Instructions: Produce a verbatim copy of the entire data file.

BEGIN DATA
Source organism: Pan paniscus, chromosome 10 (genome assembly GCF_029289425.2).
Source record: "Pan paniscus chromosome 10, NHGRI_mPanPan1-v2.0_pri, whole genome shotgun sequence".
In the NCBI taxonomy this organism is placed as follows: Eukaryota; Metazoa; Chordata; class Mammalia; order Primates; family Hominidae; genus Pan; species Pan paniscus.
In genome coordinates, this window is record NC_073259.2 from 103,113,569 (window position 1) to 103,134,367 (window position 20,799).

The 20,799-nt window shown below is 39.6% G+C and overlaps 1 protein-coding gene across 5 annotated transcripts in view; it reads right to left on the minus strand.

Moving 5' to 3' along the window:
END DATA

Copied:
Source organism: Pan paniscus, chromosome 10 (genome assembly GCF_029289425.2).
Source record: "Pan paniscus chromosome 10, NHGRI_mPanPan1-v2.0_pri, whole genome shotgun sequence".
In the NCBI taxonomy this organism is placed as follows: Eukaryota; Metazoa; Chordata; class Mammalia; order Primates; family Hominidae; genus Pan; species Pan paniscus.
In genome coordinates, this window is record NC_073259.2 from 103,113,569 (window position 1) to 103,134,367 (window position 20,799).

The 20,799-nt window shown below is 39.6% G+C and overlaps 1 protein-coding gene across 5 annotated transcripts in view; it reads right to left on the minus strand.

Moving 5' to 3' along the window: